I remember the year I graduated high school in 2006.
I grew up in a small rural town in Texas, on a 25 acre ranch in Wimberley.
Although I had heard many times from high school counselors and other people that, “I should go to college”.
I hadn’t ever interacted with a college professor, or any faculty, to learn more about why and what would be offered.
Fast forward to now, 2018, and I am able to connect with almost any professor around the country – directly.
How? Well, one short answer is: technology.
Specifically, channels like social media and blogging have enabled professors to directly connect with people and communities anywhere.
Today I want to share a few examples of how academia have taken marketing their degree programs into their own hands.
This group of academia are forever changing the way higher education is marketed to students.
To provide a consistent example, I took a common healthcare degree program here in the U.S. for ‘medical assisting’ or ‘MA’. Let’s see how professors and other academia around the country are leveraging technology to directly reach students.
Lawrence Laganelli is a medical assisting professor and program director. A few years ago he started a podcast called “Inside Medical Assisting” where he connects with professionals and they share stories about their work. His Facebook page promoting the podcast has over 10,000 fans! Considering the low cost and even possibility of free podcasting, this is perhaps the most effective form of marketing that his college has ever seen done for the medical assisting program.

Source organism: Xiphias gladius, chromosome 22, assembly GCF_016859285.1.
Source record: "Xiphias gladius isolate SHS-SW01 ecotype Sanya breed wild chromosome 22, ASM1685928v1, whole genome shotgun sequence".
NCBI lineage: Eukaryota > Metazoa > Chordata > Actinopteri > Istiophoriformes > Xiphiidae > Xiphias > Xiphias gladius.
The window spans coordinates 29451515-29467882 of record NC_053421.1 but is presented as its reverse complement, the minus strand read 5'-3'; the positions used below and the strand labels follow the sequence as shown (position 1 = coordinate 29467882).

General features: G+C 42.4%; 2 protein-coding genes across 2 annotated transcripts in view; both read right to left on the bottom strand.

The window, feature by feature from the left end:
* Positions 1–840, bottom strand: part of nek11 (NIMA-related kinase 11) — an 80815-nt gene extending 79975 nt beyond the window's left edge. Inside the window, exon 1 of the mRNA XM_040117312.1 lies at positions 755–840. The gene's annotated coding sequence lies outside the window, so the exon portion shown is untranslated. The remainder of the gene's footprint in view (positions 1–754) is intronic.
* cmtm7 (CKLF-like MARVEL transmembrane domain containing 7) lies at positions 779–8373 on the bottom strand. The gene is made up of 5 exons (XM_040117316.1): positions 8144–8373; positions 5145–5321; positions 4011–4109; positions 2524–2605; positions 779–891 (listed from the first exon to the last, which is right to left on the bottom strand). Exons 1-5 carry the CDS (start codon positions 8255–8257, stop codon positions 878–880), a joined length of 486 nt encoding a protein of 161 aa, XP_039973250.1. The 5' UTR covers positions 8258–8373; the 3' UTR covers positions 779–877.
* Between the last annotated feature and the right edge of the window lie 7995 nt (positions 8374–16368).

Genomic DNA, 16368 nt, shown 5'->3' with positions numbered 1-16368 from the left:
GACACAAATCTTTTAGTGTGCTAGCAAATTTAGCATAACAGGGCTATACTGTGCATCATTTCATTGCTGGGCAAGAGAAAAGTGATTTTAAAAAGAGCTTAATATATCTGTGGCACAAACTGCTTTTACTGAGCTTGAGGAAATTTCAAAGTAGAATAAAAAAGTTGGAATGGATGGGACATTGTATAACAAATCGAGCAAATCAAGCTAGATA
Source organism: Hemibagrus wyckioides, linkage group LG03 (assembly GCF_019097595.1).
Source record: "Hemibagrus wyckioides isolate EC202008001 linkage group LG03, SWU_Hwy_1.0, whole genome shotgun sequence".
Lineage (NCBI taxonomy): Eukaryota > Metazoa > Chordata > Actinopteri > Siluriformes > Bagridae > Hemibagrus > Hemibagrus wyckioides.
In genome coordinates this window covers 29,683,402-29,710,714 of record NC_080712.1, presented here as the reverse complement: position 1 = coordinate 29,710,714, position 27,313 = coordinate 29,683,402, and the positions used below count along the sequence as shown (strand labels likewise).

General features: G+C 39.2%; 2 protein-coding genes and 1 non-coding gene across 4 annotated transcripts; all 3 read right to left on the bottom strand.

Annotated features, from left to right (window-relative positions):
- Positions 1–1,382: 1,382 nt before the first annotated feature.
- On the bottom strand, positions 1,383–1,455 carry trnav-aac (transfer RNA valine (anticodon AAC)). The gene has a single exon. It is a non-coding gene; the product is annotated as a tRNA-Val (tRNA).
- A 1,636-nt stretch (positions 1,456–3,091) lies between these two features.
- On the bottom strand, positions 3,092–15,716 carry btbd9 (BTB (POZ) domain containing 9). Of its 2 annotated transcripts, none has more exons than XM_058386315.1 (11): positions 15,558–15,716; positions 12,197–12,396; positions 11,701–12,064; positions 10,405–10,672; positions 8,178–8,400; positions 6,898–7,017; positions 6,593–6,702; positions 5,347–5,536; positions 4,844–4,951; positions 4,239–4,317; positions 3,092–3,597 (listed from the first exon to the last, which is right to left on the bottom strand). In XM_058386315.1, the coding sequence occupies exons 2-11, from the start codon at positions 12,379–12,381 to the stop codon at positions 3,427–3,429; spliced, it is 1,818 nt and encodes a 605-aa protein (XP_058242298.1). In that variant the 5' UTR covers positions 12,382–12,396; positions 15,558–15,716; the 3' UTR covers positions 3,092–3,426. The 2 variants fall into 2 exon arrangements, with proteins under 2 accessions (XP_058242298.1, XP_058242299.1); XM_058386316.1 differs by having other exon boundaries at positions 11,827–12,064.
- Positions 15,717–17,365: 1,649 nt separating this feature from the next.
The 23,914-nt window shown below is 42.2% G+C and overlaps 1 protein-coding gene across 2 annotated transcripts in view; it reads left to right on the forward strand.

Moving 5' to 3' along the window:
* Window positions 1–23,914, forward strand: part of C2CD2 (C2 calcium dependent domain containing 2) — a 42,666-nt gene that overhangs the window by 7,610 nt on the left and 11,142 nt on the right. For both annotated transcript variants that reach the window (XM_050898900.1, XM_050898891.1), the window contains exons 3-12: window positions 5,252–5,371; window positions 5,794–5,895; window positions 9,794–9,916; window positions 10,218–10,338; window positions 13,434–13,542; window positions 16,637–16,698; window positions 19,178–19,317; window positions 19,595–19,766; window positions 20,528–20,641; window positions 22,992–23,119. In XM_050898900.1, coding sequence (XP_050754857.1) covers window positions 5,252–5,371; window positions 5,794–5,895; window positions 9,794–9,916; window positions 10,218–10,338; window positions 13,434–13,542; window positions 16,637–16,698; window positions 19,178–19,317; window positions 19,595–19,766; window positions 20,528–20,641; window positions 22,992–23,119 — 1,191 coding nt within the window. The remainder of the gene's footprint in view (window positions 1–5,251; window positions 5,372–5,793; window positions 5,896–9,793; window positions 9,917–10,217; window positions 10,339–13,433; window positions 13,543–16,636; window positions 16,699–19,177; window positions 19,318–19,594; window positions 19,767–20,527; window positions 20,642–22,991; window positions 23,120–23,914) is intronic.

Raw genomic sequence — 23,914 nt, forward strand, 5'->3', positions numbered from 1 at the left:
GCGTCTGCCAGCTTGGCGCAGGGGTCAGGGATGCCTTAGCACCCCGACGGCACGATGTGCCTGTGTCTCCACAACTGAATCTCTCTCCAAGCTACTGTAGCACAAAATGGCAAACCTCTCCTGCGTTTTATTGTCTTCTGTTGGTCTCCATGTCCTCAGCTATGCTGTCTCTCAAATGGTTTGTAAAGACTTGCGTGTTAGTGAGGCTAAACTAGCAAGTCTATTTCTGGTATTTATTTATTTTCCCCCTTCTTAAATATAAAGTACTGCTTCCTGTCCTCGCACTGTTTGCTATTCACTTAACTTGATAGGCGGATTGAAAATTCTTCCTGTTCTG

Another MA professor and program director is reaching students. This time, through blogging. Brian Dickens is writing career advice to help people become medical assistants and advance their careers. His latest article was viewed nearly 2,000 times on Facebook and has already been read thousands of times on his blog. Considering he is writing these articles himself and publishing them for free online, his ability to reach thousands with just one article is amazing and could not be done a few years ago.
This example comes from a group of academia who have banded together to manage a huge Facebook group with nearly 11,000 members. The group facilitates helpful discussions to answer student’s questions and offer motivation and advice. The community built by these academia is really powerful. You can see new questions posted every few minutes with dozens willing to jump in and provide answers and help. Everything from researching degree programs to advancing your career is covered in the group attracting thousands of MAs from around the country.
As you can see, technology has really shifted how academia reach potential students.
Just a few years ago when I was a prospective college student, I had never had any interactions with college professors prior to enrolling at the University of Texas.
Nowadays, I can interact with professors all over the country by listening to their podcasts, commenting on their blogs, or joining their Facebook groups and talking directly to them!
Technology has really helped open up lines of communication between professors and students.
This has drastically changed and helped the marketing and communication of degree programs and outcomes around the country.
Going forward, I think we will continue to see direct advertising for higher education.
But I think we will see more and more of organic and content marketing efforts performed by academia leveraging new technologies.